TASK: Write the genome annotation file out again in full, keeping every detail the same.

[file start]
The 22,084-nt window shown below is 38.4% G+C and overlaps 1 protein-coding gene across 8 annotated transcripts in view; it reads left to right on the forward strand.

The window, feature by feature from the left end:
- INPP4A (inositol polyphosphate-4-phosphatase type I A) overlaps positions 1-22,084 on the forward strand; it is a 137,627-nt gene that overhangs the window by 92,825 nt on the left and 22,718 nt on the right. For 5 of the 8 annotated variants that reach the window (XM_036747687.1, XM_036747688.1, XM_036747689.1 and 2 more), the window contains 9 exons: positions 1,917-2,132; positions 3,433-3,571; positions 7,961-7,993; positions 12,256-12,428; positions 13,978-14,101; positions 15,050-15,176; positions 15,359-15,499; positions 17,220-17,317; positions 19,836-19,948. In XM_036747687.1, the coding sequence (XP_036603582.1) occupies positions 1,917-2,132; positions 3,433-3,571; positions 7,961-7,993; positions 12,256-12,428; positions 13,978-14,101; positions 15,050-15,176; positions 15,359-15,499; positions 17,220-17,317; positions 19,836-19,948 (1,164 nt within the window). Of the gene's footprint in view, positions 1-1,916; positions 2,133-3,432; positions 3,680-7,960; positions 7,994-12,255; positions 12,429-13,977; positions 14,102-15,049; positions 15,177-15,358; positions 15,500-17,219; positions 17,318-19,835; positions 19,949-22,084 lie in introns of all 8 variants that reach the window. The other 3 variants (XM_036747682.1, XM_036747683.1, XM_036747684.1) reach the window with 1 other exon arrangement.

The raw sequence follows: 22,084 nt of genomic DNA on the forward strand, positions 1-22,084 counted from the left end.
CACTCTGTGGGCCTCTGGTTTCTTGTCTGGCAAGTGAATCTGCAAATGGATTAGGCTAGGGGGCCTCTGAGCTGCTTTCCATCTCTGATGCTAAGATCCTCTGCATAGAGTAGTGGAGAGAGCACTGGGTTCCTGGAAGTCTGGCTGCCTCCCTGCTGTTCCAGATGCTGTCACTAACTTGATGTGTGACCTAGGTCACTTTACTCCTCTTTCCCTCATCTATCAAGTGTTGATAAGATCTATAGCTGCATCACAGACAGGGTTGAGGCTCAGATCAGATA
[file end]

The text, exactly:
The 22,084-nt window shown below is 38.4% G+C and overlaps 1 protein-coding gene across 8 annotated transcripts in view; it reads left to right on the forward strand.

The window, feature by feature from the left end:
- INPP4A (inositol polyphosphate-4-phosphatase type I A) overlaps positions 1-22,084 on the forward strand; it is a 137,627-nt gene that overhangs the window by 92,825 nt on the left and 22,718 nt on the right. For 5 of the 8 annotated variants that reach the window (XM_036747687.1, XM_036747688.1, XM_036747689.1 and 2 more), the window contains 9 exons: positions 1,917-2,132; positions 3,433-3,571; positions 7,961-7,993; positions 12,256-12,428; positions 13,978-14,101; positions 15,050-15,176; positions 15,359-15,499; positions 17,220-17,317; positions 19,836-19,948. In XM_036747687.1, the coding sequence (XP_036603582.1) occupies positions 1,917-2,132; positions 3,433-3,571; positions 7,961-7,993; positions 12,256-12,428; positions 13,978-14,101; positions 15,050-15,176; positions 15,359-15,499; positions 17,220-17,317; positions 19,836-19,948 (1,164 nt within the window). Of the gene's footprint in view, positions 1-1,916; positions 2,133-3,432; positions 3,680-7,960; positions 7,994-12,255; positions 12,429-13,977; positions 14,102-15,049; positions 15,177-15,358; positions 15,500-17,219; positions 17,318-19,835; positions 19,949-22,084 lie in introns of all 8 variants that reach the window. The other 3 variants (XM_036747682.1, XM_036747683.1, XM_036747684.1) reach the window with 1 other exon arrangement.

The raw sequence follows: 22,084 nt of genomic DNA on the forward strand, positions 1-22,084 counted from the left end.
CACTCTGTGGGCCTCTGGTTTCTTGTCTGGCAAGTGAATCTGCAAATGGATTAGGCTAGGGGGCCTCTGAGCTGCTTTCCATCTCTGATGCTAAGATCCTCTGCATAGAGTAGTGGAGAGAGCACTGGGTTCCTGGAAGTCTGGCTGCCTCCCTGCTGTTCCAGATGCTGTCACTAACTTGATGTGTGACCTAGGTCACTTTACTCCTCTTTCCCTCATCTATCAAGTGTTGATAAGATCTATAGCTGCATCACAGACAGGGTTGAGGCTCAGATCAGATA